Cost of Medicare
Medicare Part A can come without a premium, but if you purchase Medicare Part A, the premiums can be between $232-422. Medicare Part B premiums are, on average, $130. The costs for Medicare Parts C and D can vary depending on the plan and the insurance company from which these Medicare parts are being purchased. (medicare.gov)
Supplemental Health Insurance
Supplemental health insurance is optional insurance that can help with specific healthcare needs that you or your loved one are facing. This supplemental health insurance is also known as Medigap. Medigap plans can help qualified individuals obtain additional health insurance coverage beyond their existing Medicare insurance policy.
Medigap is a health insurance policy that is purchased from a private health insurance company. These policies must be advertised and sold as a Medicare Supplemental Insurance policy. These standardized policies are identified by the letters A through N. If an insurance company sells any Medigap policies, they have to offer Plans A, C, and F. They might not offer all the other plans, depending on their individual state laws. All the Medigap policies provide the same basic benefits, but some offer additional benefits that might be of greater use to you or your loved one depending on their healthcare needs. The differences can be complicated so it is usually best to contact a certified Medigap insurance salesperson to learn more about your options.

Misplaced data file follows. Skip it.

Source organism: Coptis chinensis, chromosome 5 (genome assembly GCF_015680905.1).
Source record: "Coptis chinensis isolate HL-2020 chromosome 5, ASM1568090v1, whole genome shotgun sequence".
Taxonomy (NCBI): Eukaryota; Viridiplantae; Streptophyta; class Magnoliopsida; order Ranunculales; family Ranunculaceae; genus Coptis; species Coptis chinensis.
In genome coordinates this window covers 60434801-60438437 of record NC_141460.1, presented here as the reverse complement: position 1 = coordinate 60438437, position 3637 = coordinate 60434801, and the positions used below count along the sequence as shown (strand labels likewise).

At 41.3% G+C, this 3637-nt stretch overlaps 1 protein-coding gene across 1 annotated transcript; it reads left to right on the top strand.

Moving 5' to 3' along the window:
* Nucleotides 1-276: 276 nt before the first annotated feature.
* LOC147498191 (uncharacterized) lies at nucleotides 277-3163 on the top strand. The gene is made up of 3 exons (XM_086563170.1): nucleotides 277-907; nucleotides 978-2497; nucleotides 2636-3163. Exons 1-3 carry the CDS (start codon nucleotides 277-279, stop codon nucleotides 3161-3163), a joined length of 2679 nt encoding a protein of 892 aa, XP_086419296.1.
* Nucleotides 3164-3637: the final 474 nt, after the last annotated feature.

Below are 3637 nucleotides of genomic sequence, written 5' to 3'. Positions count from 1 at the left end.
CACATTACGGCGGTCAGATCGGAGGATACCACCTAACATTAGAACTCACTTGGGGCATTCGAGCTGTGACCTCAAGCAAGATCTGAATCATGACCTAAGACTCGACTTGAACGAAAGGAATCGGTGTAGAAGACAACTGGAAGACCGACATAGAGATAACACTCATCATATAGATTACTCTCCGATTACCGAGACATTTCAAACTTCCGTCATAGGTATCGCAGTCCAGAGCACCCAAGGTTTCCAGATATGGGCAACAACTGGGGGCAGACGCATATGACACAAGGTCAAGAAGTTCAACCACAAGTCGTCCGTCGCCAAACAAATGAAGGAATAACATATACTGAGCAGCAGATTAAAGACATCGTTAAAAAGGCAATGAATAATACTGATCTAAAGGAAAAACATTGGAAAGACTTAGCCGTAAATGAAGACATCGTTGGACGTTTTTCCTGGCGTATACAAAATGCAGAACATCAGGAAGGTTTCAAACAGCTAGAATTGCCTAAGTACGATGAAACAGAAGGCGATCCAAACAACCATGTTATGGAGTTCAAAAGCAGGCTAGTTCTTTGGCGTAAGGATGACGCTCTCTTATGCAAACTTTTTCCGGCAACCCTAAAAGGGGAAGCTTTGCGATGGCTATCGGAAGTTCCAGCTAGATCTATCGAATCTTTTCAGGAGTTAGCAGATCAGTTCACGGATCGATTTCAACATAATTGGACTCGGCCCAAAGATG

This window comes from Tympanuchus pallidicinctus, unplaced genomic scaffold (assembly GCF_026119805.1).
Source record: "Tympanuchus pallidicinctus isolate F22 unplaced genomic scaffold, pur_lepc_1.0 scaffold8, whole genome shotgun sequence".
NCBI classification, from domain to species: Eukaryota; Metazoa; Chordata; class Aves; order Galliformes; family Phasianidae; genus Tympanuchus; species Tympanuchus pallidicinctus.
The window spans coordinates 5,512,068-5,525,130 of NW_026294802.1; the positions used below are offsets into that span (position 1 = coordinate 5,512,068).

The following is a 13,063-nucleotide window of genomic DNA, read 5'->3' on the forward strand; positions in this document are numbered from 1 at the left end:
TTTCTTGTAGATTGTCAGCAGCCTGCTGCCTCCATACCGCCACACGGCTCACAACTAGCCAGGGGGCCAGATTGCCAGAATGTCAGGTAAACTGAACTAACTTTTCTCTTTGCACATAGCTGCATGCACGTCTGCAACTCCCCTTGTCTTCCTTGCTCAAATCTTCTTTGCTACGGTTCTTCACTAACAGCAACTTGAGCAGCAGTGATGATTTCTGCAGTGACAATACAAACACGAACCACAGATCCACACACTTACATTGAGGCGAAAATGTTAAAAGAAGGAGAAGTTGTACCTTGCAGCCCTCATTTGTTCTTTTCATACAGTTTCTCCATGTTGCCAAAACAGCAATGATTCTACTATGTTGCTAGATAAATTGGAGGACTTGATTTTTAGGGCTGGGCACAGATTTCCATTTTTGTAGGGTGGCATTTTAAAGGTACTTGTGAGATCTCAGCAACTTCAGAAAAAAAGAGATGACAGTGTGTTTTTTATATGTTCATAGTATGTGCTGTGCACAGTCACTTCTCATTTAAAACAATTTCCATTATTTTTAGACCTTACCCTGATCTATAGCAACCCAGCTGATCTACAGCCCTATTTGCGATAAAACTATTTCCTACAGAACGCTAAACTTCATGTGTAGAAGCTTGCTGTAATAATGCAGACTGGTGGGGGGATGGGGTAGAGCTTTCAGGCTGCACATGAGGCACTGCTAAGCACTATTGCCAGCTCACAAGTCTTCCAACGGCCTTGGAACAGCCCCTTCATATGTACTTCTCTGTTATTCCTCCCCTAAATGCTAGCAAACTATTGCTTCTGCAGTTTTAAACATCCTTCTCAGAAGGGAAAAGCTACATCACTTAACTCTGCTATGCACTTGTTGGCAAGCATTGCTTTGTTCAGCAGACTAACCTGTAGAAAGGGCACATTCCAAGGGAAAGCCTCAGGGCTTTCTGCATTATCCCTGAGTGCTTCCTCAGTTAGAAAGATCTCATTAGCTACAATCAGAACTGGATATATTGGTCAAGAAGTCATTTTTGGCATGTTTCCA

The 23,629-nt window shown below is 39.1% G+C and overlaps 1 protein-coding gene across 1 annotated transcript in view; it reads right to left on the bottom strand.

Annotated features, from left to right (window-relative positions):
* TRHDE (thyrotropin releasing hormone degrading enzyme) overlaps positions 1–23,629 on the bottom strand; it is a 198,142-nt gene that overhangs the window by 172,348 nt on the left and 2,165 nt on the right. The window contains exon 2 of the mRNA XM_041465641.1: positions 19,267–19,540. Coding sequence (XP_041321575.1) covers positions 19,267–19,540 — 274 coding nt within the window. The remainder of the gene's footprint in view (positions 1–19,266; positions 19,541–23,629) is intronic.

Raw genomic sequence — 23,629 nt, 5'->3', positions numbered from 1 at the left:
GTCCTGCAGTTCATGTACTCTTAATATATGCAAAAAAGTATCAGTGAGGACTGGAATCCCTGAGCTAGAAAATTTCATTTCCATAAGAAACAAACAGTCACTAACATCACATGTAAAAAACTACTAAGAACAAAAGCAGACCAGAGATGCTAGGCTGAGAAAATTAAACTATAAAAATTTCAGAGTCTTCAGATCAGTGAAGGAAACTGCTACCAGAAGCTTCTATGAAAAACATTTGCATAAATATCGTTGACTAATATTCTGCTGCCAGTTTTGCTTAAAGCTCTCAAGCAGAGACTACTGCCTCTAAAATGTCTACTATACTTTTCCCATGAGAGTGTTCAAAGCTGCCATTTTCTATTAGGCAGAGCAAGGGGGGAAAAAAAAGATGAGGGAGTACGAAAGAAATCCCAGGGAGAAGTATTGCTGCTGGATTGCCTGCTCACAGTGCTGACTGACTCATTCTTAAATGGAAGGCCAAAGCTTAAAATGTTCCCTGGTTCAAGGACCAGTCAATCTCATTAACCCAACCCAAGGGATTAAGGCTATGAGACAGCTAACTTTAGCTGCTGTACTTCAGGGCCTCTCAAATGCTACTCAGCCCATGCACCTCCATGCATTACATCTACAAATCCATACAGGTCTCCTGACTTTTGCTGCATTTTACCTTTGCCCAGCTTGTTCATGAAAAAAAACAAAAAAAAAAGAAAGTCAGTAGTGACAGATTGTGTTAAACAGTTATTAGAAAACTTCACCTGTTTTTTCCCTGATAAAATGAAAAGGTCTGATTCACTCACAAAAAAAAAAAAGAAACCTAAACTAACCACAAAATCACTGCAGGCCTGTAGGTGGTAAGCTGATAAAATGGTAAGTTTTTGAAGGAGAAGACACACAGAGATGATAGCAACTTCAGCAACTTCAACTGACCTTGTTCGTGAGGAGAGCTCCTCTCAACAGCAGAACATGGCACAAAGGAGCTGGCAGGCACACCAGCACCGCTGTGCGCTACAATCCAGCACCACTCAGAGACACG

Medigap can be used to pay for health care costs such as:
- Health care outside of the United States.
Benefits of Medigap Coverage
This kind of coverage can be helpful for those who need financial assistance with their healthcare costs. For instance, if you must purchase a lot of medical supplies that are covered by your Medicare policy, but are still expensive, having a Medigap policy can help cover some or all of the money you are required to pay out of pocket for those supplies.
Medigap can also benefit people who spend time out of the country, whether on vacation or as part of their retirement plan. If you need medical care outside of the United States, some Medigap supplemental insurance policies can help you with the costs that could incur from those doctor or hospital visits.
Medigap policies are renewable if you continue to pay your premiums on time so that they will renew every year, and you don’t have to worry about re-applying. Additionally, if you enroll in a Medigap policy during the Medicare Open Enrollment Period, you don’t have to worry about being rejected because of pre-existing health issues you might have.